Is Lapinlahti for everyone or is it a pawn of an investment fund?
The City of Helsinki Urban Environment Division contacted the Lapinlahti community and wanted to learn about its activities. We welcomed with open arms a delegation that, to our surprise, included representatives of the international real estate investment company NREP (Nordic Real Estate Partners) and two Danish consultants. We presented Lapinlahti’s diverse activities from a people-oriented perspective and underlined its importance as a cultural and historical landmark and as a place to relax in the heart of the bustling capital.
We started with the operation of Café Lähde and talked about its great employment impact, the number of customers and the enriching effect of its events on visitor numbers each year. In the Corridor Gallery, artists Jennifer Ramirez and Paula Talvikki talked about their own path to employment through Lapinlahti’s channels. They stressed the importance of inclusion and success as motivating factors, as well as an accepting atmosphere. We also heard about support person activities in Lapinlahti.
We moved on to the Identity exhibition in Osasto5, where we talked about the wide range of therapist and wellbeing services offered by the Lapinlahti operators in rented rooms. We emphasised that it is easy for all kinds of people to come and be as they are: you can meet others, admire art, have a coffee, wander by yourself, without any pressure. The house offers a full range of services, including a places to relax and recover.
We visited the reception room of psychotherapist and author Satu Pihlaja, where she stressed the importance of the place as a place where you feel comfortable without a cash register rattling every minute. With reasonable rents, it is possible to provide a high level of psychological counselling without insurmountable costs for those in need.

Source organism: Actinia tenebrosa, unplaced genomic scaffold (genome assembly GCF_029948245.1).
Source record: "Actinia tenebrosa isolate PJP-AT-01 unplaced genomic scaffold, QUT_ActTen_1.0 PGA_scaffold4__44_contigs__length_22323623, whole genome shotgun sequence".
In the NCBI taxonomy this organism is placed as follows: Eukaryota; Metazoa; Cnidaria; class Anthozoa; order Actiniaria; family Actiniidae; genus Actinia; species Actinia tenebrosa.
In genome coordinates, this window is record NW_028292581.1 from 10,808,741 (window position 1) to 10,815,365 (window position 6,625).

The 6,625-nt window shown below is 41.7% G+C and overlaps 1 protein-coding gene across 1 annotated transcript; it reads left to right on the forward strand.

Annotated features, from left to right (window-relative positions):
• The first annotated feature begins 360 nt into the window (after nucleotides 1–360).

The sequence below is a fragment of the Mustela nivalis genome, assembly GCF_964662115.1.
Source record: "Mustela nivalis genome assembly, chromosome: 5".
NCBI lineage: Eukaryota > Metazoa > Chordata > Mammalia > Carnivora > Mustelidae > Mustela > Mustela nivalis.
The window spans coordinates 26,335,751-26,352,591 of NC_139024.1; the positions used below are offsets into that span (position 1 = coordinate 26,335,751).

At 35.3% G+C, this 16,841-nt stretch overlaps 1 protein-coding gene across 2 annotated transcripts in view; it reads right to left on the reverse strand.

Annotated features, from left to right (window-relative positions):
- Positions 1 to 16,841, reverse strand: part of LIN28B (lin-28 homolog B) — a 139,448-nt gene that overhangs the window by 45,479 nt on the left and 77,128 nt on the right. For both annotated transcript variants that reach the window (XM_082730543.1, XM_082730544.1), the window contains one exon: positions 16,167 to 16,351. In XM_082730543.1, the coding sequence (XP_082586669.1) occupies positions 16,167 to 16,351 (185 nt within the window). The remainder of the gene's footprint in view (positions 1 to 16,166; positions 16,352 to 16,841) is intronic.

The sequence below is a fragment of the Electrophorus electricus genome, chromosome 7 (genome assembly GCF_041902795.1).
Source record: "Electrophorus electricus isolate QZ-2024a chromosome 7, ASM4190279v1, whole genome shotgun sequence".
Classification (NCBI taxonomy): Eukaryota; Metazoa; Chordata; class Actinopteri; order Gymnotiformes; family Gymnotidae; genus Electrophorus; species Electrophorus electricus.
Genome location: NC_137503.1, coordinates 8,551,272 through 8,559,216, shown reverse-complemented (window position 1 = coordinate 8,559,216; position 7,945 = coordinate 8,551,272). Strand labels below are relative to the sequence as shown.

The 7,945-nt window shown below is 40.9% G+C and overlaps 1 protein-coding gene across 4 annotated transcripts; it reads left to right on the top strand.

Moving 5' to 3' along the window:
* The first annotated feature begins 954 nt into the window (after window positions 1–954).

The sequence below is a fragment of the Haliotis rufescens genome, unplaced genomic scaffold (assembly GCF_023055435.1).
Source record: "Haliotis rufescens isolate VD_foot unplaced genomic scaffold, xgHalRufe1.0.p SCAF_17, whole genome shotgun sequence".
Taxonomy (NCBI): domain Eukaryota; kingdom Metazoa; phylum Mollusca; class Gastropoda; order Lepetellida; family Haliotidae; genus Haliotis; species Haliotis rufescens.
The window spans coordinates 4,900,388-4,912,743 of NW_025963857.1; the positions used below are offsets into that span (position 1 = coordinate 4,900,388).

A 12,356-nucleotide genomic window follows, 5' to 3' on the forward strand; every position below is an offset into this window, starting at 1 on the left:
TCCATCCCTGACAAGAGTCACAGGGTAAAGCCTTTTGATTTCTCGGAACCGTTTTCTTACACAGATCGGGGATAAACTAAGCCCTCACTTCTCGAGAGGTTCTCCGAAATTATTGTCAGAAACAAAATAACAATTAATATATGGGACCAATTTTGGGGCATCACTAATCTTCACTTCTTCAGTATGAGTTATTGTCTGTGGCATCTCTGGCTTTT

The tour continued to the Cooperative Tilajakamo, where we explained the principle of Gallery Kuja and presented the Crystal Ball exhibition. We also took a peek at the newly opened on-demand restaurant Mental Hospitality, which features an exhibition of photographs of abandoned mental hospitals in Europe by Hungarian-French artist Timea Jankovics.
We continued behind the closed doors of Tilajakamo, where there are workspaces for musicians, writers, media workers and visual artists, among others. We visited the world of visual journalism in Klaus Welp’s studio and continued to the Book Garden at the end of the building. There, publisher Aku Vainikainen talked about the sales of audio books. This year, the Book Garden will produce 400 audio books for their publisher customers: the new premises have five recording studios and every day the house is visited by renowned writers, actors and professionals of phonetics to make audiobooks. They also use the house’s services, from yoga classes to a lunch café and wellness facilities.
From Book Garden, we moved on to Venetsia-talo and its activities. Maija Mustajoki, who works in the Miitti project, presented the project’s activities, which e.g. aim to facilitate the integration of immigrants into Finnish society. Miitti organises several events and workshops in Lapinlahti every year. We also visited the atmospheric Blue Room in Venetsia-talo. The tour ended at Lähteen Sauna, one of the oldest public saunas in Helsinki.
Many thanks to the representatives of NREP and the City of Helsinki for the visit and the fruitful discussions. The next discussion on the ownership of Lapinlahti will take place in January 2023. Please see the statement on the future of Lapinlahti published by the Lapinlahti community In this link